German energy company wants to build flow batteries in old natural gas caverns

Enlarge (credit: EWE)

A German energy company recently announced that it’s partnering with a university to build a massive flow battery in underground salt caverns that are currently used to store natural gas. The grid-tied battery, the company says, would be able to power Berlin for an hour.

The technology that the project is based on should be familiar to Ars readers. Two years ago, Ars wrote about an academic paper published in Nature that described “a recipe for an affordable, safe, and scalable flow battery.” German researchers had developed better components for a large, stationary battery that used negatively and positively charged liquid electrolyte pools to exchange electrons through a reasonably priced membrane. These so-called “flow batteries” are particularly interesting for grid use—they have

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Human liver cells seeded in mouse expands 50-fold to functional organoid

(credit: Chelsea Fortin/Bhatia Lab/Koch Institute for Integrative Cancer Research)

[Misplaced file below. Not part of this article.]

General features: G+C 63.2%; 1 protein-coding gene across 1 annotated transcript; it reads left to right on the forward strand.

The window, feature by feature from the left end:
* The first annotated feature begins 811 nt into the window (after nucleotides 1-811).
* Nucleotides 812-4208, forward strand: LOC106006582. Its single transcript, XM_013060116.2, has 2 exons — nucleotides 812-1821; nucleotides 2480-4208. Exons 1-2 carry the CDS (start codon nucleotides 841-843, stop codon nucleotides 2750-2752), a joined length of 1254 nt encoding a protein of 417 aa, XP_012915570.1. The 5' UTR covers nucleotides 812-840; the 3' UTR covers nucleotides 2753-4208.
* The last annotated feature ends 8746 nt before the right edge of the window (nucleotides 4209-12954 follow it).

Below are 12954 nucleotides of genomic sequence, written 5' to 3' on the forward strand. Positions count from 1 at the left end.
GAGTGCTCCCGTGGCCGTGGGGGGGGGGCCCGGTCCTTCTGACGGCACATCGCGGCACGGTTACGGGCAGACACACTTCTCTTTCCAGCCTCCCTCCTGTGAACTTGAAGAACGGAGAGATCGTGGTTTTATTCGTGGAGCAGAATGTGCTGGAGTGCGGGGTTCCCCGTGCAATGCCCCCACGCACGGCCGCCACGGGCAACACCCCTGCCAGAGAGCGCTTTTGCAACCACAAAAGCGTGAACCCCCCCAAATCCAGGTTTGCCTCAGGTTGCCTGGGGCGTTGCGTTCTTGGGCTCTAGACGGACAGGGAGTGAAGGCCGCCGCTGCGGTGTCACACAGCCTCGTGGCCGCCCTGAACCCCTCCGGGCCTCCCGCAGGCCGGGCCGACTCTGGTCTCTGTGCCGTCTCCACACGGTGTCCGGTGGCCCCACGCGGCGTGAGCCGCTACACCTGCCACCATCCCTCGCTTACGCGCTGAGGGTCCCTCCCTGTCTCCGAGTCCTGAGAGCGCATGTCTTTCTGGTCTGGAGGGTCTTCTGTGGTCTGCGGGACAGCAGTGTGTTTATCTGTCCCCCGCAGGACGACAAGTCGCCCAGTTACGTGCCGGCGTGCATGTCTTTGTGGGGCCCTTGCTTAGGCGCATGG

Being able to grow your own new organs may be in reach—with some cellular assembly required.

With a carefully constructed clump of cells, mice grew their own functional human liver organoids in a matter of months, researchers report this week in Science Translational Medicine. The cellular organ seeds blossomed in the rodents, expanding 50-fold in that time. They appeared to form complex liver structures, tap into vasculature, and carry out the functions of a normal liver. The critical factor in getting the organoids to take root, the authors report, was having the seed cells arranged just right.

Though the organ seeds are far from any clinical application, researchers are hopeful that they’ll one day be

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